U.S. oil explorers increased the number of drilling rigs this week by the most in almost half a decade as domestic crude production roared toward unprecedented highs.
Working rigs drilling for American crude rose by 26, bringing the total to 791, the biggest one-week increase since April 2013, according to Baker Hughes data released Friday. Despite the worst weekly drop in crude prices in almost a year, prices remained close to $60 a barrel, high enough to entice drillers to boost production and use financial instruments to
lock in future profits.
Worldwide oil demand is “rock solid,” Jeffrey Currie, global head of commodities research at Goldman Sachs Group Inc., said in a Bloomberg TV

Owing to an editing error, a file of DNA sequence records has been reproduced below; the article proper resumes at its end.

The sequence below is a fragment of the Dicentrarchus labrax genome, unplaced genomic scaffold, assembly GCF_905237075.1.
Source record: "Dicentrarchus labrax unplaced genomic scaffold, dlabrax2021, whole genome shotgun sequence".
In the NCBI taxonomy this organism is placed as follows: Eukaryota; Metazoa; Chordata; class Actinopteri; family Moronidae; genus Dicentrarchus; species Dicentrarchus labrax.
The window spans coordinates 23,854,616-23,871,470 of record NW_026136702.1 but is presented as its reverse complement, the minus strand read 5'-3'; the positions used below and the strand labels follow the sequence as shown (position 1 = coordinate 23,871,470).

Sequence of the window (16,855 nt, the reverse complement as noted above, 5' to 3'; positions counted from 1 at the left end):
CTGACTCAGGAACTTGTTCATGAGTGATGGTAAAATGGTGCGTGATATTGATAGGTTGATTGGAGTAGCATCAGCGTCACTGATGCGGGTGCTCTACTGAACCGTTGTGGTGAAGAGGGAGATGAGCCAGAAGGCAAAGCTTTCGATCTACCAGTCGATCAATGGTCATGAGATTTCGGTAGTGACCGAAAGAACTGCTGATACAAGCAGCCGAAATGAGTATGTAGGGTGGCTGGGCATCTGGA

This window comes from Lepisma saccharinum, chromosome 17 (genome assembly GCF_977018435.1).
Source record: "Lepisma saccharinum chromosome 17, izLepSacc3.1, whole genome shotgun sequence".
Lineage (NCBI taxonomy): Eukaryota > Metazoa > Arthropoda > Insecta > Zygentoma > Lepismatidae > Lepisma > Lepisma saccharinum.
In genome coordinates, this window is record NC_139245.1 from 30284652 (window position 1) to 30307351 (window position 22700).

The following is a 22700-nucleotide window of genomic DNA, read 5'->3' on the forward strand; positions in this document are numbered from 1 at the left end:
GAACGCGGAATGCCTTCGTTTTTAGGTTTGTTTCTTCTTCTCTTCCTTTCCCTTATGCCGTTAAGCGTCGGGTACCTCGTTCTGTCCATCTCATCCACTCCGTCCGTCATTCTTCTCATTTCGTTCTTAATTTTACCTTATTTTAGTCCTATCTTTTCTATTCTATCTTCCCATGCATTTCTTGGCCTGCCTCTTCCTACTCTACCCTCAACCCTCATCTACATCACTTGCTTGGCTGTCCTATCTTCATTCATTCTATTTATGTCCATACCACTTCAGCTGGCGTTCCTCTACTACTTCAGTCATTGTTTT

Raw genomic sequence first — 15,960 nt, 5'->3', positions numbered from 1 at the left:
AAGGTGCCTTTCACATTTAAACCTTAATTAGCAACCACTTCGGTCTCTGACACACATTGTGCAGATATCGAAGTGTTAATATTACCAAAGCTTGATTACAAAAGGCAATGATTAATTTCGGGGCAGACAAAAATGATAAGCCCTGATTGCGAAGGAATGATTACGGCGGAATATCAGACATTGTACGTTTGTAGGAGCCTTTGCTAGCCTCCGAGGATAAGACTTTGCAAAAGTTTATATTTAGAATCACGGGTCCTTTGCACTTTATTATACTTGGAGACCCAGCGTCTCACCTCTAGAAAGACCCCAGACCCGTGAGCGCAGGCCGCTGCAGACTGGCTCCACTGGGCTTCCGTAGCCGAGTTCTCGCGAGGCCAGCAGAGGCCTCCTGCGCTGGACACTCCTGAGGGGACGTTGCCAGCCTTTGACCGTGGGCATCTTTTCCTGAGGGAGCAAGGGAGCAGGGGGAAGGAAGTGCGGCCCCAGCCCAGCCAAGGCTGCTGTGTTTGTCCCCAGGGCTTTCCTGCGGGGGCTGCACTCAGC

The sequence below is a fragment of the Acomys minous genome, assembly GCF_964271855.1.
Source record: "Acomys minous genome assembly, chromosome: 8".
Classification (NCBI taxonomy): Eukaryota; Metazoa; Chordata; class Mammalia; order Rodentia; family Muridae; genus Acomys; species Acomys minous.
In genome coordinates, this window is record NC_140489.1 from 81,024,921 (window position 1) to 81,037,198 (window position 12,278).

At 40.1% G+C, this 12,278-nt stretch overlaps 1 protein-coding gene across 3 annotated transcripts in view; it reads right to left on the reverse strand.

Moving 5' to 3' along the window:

interview on Friday.
U.S. oil output topped 10 million barrels a day last week for the first time in decades, challenging Saudi Arabia and Russia for dominance in the world crude market. American explorers are expected to break through the
11 million-barrel mark later this year.